Archive for business start up

Soul Capture

Posted in Alternative Energy, Classic Sci-Fi, Lucerne Village with tags , , , , , , , , , , on July 6, 2012 by javedbabar

Bobby’s mind was being expanded by the presentations at the Devils’ Den. It was definitely the best event at the New Ideas Show in Lucerne’s glassy community centre, commonly called the Transparent Temple.

He’d sat among the audience hoping to get some inspiration for starting his own business, but instead he was becoming a little scared. Floating cities, underwater container houses, head plug-ins, and programmable matter – the ideas seemed impossible, or at least unbelievable. Was that why it was called Devil’s Den? Had they made pacts with the devil?

A guy he recognized walked towards the stage; he managed the recycling facility on the edge of the village. Surely his idea would be reasonable. He was a down to earth guy.

The host Collette held her nose as he approached. She said, “Didn’t you bathe this week, my friend?”

He smiled to himself, and then at everyone. “Sorry about that. I just came from work at the transfer station. It’s an occupational hazard.”

Panel member and social media activist Juno Osh drew back in distaste. The audience laughed. Low-tech pioneer Amisha Jordan however was pleased, and said, “It’s good to see a real working man in here. Not just a load of pencil heads.”

“Enough flirting, trash junkies,” said Collette. “I know business sometimes gets dirty, but there’s no need for business people to be dirty.”

The audience booed and the transfer station manager dropped his smile. “Only joking,” she said. She couldn’t afford to lose public goodwill for she had no talents; she was only famous for being famous. “Please introduce yourself and tell us about your idea.”

“My name is Toby, and my business is recycling. These days we try to minimize waste. The best thing of course is to not make it in the first place – you can reduce your product packaging by wise buying choices, and even eliminate it by going to bulk stores. But there’s still plenty of trash. That’s the nature of a modern capitalist economy. I noticed a while ago that at our transfer station, we reuse every resource – card, paper, plastic, metal, wood, glass – except one.”

The audience was curious. Someone called out, “What’s that, pal?”

Toby said magisterially, “Ourselves. Our bodies are cremated, buried, thrown into the sea, and in some cultures chopped up and left as a final act of compassion and generosity for wild beasts to devour.”

Collette said, “Urrggh!”

“Valuable minerals are wasted. And more importantly, valuable experiences that are encoded in our cells. I have developed technology that can compare original and final DNA in terms of quality and quantity, and measure the relative effects of nature and nurture.”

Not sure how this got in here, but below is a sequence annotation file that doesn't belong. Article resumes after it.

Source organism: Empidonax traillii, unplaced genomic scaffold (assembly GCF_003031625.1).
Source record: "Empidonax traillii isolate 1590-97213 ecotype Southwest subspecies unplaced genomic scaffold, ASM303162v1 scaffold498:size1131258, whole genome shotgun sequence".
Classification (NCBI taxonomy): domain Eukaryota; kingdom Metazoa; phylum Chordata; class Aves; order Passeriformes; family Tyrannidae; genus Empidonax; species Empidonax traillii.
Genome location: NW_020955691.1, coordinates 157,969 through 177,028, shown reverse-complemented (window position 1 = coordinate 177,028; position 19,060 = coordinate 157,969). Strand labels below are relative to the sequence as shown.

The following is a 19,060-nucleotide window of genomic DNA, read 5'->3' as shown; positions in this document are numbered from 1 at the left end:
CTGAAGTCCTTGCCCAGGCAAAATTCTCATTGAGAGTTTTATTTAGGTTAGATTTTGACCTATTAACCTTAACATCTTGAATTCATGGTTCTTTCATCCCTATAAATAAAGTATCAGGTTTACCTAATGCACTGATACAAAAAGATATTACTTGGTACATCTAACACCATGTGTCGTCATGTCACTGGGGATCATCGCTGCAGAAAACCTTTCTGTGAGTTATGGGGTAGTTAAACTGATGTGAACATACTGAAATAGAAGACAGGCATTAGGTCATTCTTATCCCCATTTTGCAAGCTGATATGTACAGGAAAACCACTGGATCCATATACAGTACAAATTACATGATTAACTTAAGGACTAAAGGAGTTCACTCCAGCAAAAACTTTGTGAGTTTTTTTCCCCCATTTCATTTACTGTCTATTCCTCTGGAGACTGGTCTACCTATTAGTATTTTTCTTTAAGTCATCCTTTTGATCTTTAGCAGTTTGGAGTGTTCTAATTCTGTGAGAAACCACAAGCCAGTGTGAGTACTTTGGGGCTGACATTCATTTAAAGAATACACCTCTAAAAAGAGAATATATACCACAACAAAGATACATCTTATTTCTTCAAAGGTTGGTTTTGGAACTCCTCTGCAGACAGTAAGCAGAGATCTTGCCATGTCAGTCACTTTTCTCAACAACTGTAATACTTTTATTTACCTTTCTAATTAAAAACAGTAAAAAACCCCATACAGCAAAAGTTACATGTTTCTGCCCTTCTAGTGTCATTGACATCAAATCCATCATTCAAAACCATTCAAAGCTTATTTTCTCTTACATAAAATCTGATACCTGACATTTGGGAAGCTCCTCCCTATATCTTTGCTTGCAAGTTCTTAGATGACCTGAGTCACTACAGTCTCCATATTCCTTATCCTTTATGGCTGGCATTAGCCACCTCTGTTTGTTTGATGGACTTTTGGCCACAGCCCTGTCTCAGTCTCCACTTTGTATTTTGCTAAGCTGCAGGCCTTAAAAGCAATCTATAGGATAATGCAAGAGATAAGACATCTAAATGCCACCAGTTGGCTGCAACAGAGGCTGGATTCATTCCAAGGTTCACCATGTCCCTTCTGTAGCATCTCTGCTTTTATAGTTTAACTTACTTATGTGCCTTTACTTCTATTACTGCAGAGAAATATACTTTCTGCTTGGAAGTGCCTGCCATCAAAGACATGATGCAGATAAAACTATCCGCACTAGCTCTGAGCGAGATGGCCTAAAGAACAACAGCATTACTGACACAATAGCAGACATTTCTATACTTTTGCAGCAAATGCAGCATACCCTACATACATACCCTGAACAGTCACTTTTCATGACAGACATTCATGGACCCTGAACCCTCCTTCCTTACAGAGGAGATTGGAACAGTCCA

“Can you actually do that?” said Juno, suddenly interested.

“Well not fully, only fifty percent of it.”

“Well I could get the other fifty percent from my social networks. I think we can do business.”

He wasn’t the first amateur entrepreneur led astray by Juno Osh. She’d captivated many with dreams of social media glory but her rewards were rarely tangible. Her promises were made but not kept. They were as vaporous as souls.

Container Houses

Posted in Alternative Energy, Classic Sci-Fi, Lucerne Village with tags , , , , , , , , on July 3, 2012 by javedbabar

After the nerd had presented his idea for a floating city – floating in air, not water – came a girl with a more sensible idea – container houses. Bobby was enjoying the Devils’ Den event at the New Ideas Show. He was looking for ideas to start his own business in job-poor Lucerne.

“The essential problem is not lack of housing,” said the presenter, who had neglected to mention her name. “It has to do with distribution. Just like with food – where some become obese, whilst others starve – people have too much or too little shelter. For example why does a childless couple have a ten thousand square foot house in Strattus that they use one month a year, while someone in Mumbai has a hundred square foot room housing three generations?”

“Isn’t that their reward, and their choice?” said Arthur Choo, ex-chief economist of the Bank of Canadia. “They are wealth creators, and every dollar they spend is multiplied within the economy.”

“That may be true,” said the presenter. “But I believe they should be encouraged to make better choices. Shipping containers provide an equitable, flexible solution. They are easy to load, unload, stack, transfer and transport. Everyone should get one. Isn’t that a basic right of democracy, fair housing? A house is the basis…”